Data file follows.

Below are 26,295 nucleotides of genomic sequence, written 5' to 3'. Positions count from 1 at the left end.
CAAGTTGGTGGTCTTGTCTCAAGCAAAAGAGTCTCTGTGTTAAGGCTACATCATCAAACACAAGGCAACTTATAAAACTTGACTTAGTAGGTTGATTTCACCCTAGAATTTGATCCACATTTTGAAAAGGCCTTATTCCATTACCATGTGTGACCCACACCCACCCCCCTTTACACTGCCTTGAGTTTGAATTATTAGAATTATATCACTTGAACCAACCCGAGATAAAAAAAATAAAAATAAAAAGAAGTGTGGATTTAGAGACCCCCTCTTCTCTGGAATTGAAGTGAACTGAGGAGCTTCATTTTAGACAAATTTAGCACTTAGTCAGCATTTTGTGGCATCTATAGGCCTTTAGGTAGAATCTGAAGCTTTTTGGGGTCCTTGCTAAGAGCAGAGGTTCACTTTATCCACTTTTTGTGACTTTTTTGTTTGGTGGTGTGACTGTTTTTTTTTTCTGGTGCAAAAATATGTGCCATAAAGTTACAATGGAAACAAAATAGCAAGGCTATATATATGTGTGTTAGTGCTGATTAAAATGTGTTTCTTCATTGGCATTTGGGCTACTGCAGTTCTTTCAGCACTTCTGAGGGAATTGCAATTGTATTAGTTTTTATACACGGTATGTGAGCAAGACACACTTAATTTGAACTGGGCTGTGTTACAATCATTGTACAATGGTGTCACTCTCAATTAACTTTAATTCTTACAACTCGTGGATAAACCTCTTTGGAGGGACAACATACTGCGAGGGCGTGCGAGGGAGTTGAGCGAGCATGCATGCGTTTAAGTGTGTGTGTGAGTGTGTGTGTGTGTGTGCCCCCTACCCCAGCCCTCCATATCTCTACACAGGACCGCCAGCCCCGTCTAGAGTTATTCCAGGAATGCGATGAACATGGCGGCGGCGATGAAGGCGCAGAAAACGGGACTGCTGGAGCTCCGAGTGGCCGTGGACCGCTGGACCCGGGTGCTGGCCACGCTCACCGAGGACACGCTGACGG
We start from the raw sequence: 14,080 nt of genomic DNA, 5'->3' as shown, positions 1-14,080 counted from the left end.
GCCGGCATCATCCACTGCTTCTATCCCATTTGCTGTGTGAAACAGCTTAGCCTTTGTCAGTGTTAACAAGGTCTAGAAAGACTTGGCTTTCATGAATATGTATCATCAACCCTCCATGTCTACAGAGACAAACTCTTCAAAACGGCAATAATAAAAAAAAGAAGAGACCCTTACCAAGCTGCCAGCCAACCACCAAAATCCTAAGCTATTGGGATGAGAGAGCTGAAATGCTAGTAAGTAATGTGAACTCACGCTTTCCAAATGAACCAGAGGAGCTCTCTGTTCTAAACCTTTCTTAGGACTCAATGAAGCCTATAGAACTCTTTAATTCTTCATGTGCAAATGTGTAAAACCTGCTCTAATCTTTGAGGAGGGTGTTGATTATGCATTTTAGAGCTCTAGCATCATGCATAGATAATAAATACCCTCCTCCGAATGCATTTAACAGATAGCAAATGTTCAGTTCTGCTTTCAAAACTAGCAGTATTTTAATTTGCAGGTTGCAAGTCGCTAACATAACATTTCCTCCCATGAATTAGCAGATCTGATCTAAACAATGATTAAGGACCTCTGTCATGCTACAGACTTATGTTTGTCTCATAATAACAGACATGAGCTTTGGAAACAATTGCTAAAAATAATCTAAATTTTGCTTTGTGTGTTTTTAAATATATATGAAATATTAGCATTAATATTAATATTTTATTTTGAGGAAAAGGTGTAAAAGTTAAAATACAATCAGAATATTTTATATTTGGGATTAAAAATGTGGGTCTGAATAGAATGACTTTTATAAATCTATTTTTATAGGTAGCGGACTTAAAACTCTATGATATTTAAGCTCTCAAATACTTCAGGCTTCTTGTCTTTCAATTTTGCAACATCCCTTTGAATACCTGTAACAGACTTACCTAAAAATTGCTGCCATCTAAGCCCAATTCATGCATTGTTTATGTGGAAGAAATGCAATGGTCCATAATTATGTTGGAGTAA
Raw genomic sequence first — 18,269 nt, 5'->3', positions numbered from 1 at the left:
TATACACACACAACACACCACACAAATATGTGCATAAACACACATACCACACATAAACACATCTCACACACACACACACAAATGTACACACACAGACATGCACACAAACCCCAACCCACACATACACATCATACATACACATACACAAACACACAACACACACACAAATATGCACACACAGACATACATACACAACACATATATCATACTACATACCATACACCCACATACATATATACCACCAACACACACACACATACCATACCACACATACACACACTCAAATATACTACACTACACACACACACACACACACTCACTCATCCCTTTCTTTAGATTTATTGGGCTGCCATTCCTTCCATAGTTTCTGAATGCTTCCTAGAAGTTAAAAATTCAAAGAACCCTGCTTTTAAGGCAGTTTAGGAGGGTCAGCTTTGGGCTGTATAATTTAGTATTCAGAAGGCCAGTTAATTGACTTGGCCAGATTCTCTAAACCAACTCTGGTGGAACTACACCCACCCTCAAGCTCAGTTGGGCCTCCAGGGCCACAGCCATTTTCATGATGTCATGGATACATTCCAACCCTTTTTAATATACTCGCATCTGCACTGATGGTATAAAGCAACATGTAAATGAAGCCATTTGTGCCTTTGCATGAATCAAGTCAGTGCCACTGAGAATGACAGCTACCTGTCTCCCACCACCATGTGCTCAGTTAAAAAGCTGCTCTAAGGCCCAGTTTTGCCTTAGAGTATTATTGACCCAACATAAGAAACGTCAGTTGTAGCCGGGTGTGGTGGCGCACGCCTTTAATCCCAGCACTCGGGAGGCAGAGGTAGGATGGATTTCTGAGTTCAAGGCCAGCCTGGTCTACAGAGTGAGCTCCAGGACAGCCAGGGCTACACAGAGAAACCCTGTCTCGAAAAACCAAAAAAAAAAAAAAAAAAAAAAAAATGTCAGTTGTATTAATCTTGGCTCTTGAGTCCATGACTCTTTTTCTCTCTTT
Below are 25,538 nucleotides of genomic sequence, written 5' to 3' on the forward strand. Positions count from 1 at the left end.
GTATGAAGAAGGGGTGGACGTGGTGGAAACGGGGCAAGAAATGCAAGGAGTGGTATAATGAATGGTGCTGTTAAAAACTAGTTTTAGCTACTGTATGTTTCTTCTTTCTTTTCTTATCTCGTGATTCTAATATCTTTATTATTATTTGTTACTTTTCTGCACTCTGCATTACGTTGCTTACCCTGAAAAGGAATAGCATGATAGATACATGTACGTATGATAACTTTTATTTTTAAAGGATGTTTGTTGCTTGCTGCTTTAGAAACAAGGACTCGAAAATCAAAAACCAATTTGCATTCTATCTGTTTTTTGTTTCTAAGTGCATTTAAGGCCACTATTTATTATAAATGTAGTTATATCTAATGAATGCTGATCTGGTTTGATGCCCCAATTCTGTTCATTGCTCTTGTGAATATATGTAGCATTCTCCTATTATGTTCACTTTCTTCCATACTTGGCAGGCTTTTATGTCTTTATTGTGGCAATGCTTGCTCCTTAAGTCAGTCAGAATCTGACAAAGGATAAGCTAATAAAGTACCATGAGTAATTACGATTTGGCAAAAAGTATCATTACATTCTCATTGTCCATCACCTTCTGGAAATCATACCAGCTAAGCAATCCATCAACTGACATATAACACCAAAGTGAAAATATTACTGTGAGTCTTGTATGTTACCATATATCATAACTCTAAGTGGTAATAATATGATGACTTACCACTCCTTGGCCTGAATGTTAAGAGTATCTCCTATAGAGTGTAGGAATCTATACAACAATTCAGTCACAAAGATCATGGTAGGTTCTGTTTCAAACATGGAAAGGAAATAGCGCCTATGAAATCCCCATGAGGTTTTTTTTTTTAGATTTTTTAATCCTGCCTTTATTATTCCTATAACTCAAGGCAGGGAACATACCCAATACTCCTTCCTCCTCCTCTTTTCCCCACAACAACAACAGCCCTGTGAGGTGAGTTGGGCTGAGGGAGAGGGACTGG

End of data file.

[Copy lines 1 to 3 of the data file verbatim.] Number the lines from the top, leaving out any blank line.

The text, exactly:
Below are 26,295 nucleotides of genomic sequence, written 5' to 3'. Positions count from 1 at the left end.
CAAGTTGGTGGTCTTGTCTCAAGCAAAAGAGTCTCTGTGTTAAGGCTACATCATCAAACACAAGGCAACTTATAAAACTTGACTTAGTAGGTTGATTTCACCCTAGAATTTGATCCACATTTTGAAAAGGCCTTATTCCATTACCATGTGTGACCCACACCCACCCCCCTTTACACTGCCTTGAGTTTGAATTATTAGAATTATATCACTTGAACCAACCCGAGATAAAAAAAATAAAAATAAAAAGAAGTGTGGATTTAGAGACCCCCTCTTCTCTGGAATTGAAGTGAACTGAGGAGCTTCATTTTAGACAAATTTAGCACTTAGTCAGCATTTTGTGGCATCTATAGGCCTTTAGGTAGAATCTGAAGCTTTTTGGGGTCCTTGCTAAGAGCAGAGGTTCACTTTATCCACTTTTTGTGACTTTTTTGTTTGGTGGTGTGACTGTTTTTTTTTTCTGGTGCAAAAATATGTGCCATAAAGTTACAATGGAAACAAAATAGCAAGGCTATATATATGTGTGTTAGTGCTGATTAAAATGTGTTTCTTCATTGGCATTTGGGCTACTGCAGTTCTTTCAGCACTTCTGAGGGAATTGCAATTGTATTAGTTTTTATACACGGTATGTGAGCAAGACACACTTAATTTGAACTGGGCTGTGTTACAATCATTGTACAATGGTGTCACTCTCAATTAACTTTAATTCTTACAACTCGTGGATAAACCTCTTTGGAGGGACAACATACTGCGAGGGCGTGCGAGGGAGTTGAGCGAGCATGCATGCGTTTAAGTGTGTGTGTGAGTGTGTGTGTGTGTGTGCCCCCTACCCCAGCCCTCCATATCTCTACACAGGACCGCCAGCCCCGTCTAGAGTTATTCCAGGAATGCGATGAACATGGCGGCGGCGATGAAGGCGCAGAAAACGGGACTGCTGGAGCTCCGAGTGGCCGTGGACCGCTGGACCCGGGTGCTGGCCACGCTCACCGAGGACACGCTGACGG
We start from the raw sequence: 14,080 nt of genomic DNA, 5'->3' as shown, positions 1-14,080 counted from the left end.